Economic Impact of SARS Prompts Toronto Producers to Shut Down Mamma Mia! for Summer

News   Economic Impact of SARS Prompts Toronto Producers to Shut Down Mamma Mia! for Summer The Toronto hit, Mamma Mia!, will go on a summer hiatus July 2-Sept. 29 due to fears that business will slump because of SARS, the communicable disease that has, according to The World Health Organization, had an impact the Canadian city.

The hiatus was announced late June 4.

Only days earlier, Toronto producers Ed and David Mirvish (who also present Mamma Mia!) announced The Lion King would close in September at the Princess of Wales Theatre, but the phrase Severe Acute Respiratory Syndrome (SARS) was not attached to that announcement. The loss of Mamma Mia! would leave the market with one major musical for Torontonians and tourists to focus on this summer. The Mamma shutdown, unintentionally, would be a boon for Lion King, which is on its last legs.

"With the collapse of tourism this summer along with the local community away on vacation from the city, the hiatus is necessary for the long-term viability of Mamma Mia!," Mirvish Productions said in a statement Thursday.

The summer loss of the ABBA-song-filled Mamma Mia!, a huge hit and year-round crowd-pleaser, is something of a shock, particularly since it comes from producers who marketed their shows very aggressively when the shadow of SARS appeared earlier this year. Some tourists may view the Mirvish move as a legitimization of the fears.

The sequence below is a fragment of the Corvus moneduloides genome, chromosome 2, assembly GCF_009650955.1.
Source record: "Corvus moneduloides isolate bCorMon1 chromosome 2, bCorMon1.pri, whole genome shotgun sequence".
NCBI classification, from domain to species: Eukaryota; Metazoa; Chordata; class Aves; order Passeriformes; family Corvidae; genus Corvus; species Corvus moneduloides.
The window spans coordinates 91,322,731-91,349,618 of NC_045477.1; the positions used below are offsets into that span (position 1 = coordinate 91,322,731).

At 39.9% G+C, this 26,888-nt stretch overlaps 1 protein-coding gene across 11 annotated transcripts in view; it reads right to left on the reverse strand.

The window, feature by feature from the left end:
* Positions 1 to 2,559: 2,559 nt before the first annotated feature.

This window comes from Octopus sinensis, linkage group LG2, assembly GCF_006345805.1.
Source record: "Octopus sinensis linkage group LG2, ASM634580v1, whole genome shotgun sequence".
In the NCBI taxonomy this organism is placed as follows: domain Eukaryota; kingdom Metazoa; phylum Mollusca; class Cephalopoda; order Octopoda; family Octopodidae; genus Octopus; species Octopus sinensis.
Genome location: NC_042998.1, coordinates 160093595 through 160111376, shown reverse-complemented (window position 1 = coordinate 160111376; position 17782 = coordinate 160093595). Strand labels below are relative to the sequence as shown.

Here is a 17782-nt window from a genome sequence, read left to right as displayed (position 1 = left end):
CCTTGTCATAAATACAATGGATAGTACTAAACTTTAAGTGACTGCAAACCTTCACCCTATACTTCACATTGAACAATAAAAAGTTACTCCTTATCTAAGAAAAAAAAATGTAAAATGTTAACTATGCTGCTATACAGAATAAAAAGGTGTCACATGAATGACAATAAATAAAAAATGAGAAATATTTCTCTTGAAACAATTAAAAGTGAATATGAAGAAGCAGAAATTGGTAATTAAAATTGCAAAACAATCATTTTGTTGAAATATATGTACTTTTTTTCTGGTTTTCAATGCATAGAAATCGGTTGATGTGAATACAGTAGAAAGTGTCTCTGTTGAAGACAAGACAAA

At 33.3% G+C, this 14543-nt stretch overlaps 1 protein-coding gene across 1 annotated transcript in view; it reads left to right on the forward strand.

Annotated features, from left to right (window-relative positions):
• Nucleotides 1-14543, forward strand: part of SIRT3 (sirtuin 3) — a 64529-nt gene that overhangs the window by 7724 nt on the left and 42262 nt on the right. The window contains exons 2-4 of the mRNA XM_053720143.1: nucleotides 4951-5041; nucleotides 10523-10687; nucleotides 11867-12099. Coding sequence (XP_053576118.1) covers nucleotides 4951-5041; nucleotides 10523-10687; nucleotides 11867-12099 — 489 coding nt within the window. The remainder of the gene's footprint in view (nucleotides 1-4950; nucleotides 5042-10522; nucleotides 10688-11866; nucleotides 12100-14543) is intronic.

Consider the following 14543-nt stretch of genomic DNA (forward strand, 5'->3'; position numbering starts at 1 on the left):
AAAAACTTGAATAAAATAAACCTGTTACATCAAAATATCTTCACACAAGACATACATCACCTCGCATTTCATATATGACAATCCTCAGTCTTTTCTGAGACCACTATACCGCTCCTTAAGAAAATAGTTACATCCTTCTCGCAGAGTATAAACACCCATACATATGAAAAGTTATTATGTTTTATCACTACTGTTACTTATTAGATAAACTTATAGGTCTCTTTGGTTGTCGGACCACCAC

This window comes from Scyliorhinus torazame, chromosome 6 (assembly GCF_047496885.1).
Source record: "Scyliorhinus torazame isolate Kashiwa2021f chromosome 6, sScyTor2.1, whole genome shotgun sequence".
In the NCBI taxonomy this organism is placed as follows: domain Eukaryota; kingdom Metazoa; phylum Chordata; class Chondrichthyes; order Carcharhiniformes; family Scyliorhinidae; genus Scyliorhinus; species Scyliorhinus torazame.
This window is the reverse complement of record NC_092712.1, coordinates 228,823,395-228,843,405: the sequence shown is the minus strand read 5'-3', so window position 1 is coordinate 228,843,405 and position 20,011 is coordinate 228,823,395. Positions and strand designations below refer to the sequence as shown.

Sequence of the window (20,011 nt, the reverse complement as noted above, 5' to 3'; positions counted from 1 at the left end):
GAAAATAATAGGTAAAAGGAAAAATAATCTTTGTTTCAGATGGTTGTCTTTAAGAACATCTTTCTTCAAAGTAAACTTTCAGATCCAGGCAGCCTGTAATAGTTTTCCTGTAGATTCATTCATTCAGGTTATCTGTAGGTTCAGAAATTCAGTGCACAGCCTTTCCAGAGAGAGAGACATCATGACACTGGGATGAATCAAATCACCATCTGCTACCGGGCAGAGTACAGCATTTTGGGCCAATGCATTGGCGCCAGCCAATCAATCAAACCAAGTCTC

In April, when The World Health Organization advised people that Toronto should be visited only for essential business, the local tourism community (including the Mirvishes, who operate several shows and venues) cried foul. The Mirvishes ran a sale on tickets to encourage tourism and business. The WHO travel advisory was lifted a week later, when the outbreak was under control. A recent wave of cases in Toronto has prompted more fear, but according to the WHO website, there is no travel advisory warning people against visiting Toronto.

Originally booked for a limited six-month engagement, the North American premiere of Mamma Mia! met with enormous popularity when it first opened in Toronto in May 2000.  By the time the show takes its summer break, it will have played more than 1,300 sell-out performances. More than two million people have attended the staging. It is the longest-running show in the 96-year history of the Royal Alexandra Theatre.

"From its very first performance in Toronto, it was clear Mamma Mia! had struck a chord with audiences," David Mirvish, the owner of the Royal Alexandra, said in a statement. "While visitors were equally beguiled with the show, it was Torontonians who embraced Mamma Mia!, many seeing it two, three and four times."

French-Canadian actress Louise Pitre starred in the show in Toronto and moved to the Broadway staging, snagging a Tony Award nomination. She's still strutting her stuff as Donna in the show at Broadway's Winter Garden.

Tickets for Mamma Mia! are on sale for the period Sept. 30-Dec. 21. Those who hold tickets for previously scheduled summer performances at the Royal Alexandra Theatre between July 2 and Sept. 29, should call TicketKing at (416) 872-1212 or (800) 461-3333.

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The Toronto Star reported that WHO officials decided a travel advisory is not needed for Toronto although the city has 64 "active probable cases, four more than the minimum in the U.N. agency's travel advisory criteria."

For more information about SARS, visit www.who.org. For more information about Mirvish projects in Toronto, including the fall 2003 Toronto production of The Producers, visit www.mirvish.com.